As an assassin, Jack is constantly on the move and always alone. After a job in Sweden ends more harshly than expected for this American abroad, Jack retreats to the Italian countryside. He relishes being away from death for a spell as he holes up in a small medieval town. While there, Jack takes an assignment to construct a weapon for a mysterious contact, Mathilde. Savoring the peaceful quietude he finds in the mountains of Abruzzo, Jack accepts the friendship of local priest Father Benedetto and pursues a torrid liaison with a beautiful woman, Clara. Jack and Clara’s time together evolves into a romance, one seemingly free of danger. But by stepping out of the shadows, Jack may be tempting fate.
Genres: Romance, Thriller and Adaptation; Running Time: 1 hr. 35 min.; Release Date: September 1st, 2010 (limited); MPAA Rating: R for violence, sexual content and nudity.
Starring: George Clooney, Thekla Reuten, Paolo Bonacelli, Violante Placido, Irina Bjorklund
Directed by: Anton Corbijn
Do not let the trailers fool you, there is about 10mins total of action in this film. The bulk of this film is long shots of Clooney, coming to grasp with his life and going about completing his last job. Most “one last job” movies are high-energy action flicks driven by a veteran actor playing a character with a troubled history, but Anton Corbijn’s “The American” operates as a character-driven mood piece, a precise and quiet visual portrayal of a man trying to quit his dangerous profession who is constantly haunted and pervasively paranoid.
Way different from the Clooney-led thrillers of the ’90s, “The American” broods under the Corbijn’s precise visual style. Those expecting Clooney’s return to suave criminal mastery will find themselves waiting and waiting for this film to pop. It doesn’t. There is no mêlée of Bourne-style assassin-chasing amid the hillside towns of the Italian countryside, so for many, shots of Clooney doing push-ups and putting together a rifle will become tedious. In fact, I would have taken his rifle from him and used on myself if I’d had to watch one more scene of him driving out of the village through the country-side.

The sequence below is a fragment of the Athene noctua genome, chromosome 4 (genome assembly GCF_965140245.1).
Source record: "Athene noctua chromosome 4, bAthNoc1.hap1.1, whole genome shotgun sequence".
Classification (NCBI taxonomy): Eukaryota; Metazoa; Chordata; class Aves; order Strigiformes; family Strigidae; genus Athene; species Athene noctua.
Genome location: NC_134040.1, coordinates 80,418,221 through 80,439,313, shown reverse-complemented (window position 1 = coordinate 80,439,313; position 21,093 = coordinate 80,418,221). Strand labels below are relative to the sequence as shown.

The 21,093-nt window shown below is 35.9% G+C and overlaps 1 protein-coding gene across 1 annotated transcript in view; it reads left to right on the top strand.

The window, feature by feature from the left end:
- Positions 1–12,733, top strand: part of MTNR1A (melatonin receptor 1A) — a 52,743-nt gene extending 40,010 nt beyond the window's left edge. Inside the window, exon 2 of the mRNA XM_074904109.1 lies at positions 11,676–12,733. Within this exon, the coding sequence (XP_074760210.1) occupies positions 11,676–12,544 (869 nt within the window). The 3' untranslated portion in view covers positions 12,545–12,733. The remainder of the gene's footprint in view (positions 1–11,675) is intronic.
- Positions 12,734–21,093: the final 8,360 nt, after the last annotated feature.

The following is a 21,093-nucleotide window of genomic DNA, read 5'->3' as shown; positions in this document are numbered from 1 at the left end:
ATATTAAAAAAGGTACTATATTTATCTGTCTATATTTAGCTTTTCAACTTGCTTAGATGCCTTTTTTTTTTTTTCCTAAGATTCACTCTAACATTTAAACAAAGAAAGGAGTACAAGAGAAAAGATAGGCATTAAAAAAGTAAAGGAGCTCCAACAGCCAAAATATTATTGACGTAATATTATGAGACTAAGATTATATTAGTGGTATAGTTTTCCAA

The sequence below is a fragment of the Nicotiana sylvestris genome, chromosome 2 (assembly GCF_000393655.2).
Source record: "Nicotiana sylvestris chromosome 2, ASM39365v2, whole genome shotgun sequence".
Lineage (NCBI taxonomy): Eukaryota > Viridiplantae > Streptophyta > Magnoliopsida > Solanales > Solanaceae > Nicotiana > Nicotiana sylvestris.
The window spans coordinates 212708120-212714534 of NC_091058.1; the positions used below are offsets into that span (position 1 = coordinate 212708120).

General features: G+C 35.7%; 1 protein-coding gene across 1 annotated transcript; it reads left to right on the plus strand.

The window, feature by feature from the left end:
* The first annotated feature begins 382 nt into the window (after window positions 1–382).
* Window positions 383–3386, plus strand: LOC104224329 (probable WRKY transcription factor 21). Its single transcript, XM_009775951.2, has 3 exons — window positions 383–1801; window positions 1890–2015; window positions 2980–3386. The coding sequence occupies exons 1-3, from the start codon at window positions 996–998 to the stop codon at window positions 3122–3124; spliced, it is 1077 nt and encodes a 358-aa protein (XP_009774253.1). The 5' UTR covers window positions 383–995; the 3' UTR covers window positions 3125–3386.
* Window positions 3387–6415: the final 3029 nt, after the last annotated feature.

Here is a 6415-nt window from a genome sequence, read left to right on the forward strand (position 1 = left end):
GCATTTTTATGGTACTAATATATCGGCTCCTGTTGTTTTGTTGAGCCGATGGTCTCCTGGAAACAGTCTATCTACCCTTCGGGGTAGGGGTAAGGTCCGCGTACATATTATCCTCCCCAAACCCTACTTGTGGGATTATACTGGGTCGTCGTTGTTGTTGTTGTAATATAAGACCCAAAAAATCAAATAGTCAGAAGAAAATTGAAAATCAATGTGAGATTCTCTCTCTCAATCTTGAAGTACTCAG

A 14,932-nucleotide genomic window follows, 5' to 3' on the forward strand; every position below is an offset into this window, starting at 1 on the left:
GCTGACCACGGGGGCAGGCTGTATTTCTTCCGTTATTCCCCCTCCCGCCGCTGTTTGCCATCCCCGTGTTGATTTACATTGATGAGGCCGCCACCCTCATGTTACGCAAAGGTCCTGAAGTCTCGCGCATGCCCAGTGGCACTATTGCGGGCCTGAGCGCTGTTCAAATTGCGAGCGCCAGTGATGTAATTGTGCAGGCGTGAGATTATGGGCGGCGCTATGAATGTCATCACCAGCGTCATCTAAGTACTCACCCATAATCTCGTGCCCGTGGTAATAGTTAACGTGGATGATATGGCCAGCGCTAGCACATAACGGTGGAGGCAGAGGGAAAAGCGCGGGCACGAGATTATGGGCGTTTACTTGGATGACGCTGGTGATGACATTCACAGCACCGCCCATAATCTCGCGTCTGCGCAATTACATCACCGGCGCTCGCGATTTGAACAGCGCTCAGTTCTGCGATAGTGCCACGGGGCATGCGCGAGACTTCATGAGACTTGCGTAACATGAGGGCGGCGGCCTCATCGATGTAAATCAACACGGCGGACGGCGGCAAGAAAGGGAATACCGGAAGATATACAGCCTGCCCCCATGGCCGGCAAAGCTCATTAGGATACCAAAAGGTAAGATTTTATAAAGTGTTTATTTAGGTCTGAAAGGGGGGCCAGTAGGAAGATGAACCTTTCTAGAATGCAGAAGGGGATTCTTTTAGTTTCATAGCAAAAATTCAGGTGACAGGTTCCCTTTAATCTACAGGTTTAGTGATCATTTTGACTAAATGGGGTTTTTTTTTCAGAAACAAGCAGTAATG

I couldn’t make any sense out of this film. I swear there is no story whatsoever. The George Clooney character appears. He is involved in something shady. He is very quick on the trigger, both with his concealed snub-nosed automatic and with his lovely female companions. But why he does what he does remained a mystery to me. He seems to be working with an organization and he speaks over the phone from time to time with someone who might be his boss, or might not. There is some lovely photography, and lord knows there is nobody more photogenic than the star here, but if you can figure out what is going on and why, then you’re way ahead of me.
The landscapes are breathtaking. The action is sparse with more of a dread sense than any real kind of action. But then again, this film presents the life of an assassin more the way it probably is. Not a lot of flash, just a lot of looking over your shoulder, day-to-day mundane mixed in with an occasional beat of action.
In regards to the performances, they are solid. George Clooney proves his worth as an actor yet again with his portrayal of this tormented, cynical man of few words. Violante Placido is also very effective as the girl. Thekla Reuton is icy and more than scenic in her performance as the in-between person working with Clooney. Paolo Bonacelli is compelling as the priest whom Clooney befriends, and Johan Leysen is chilling in his moments as the mysterious person who always answer his phone with a gruff “Yeah?”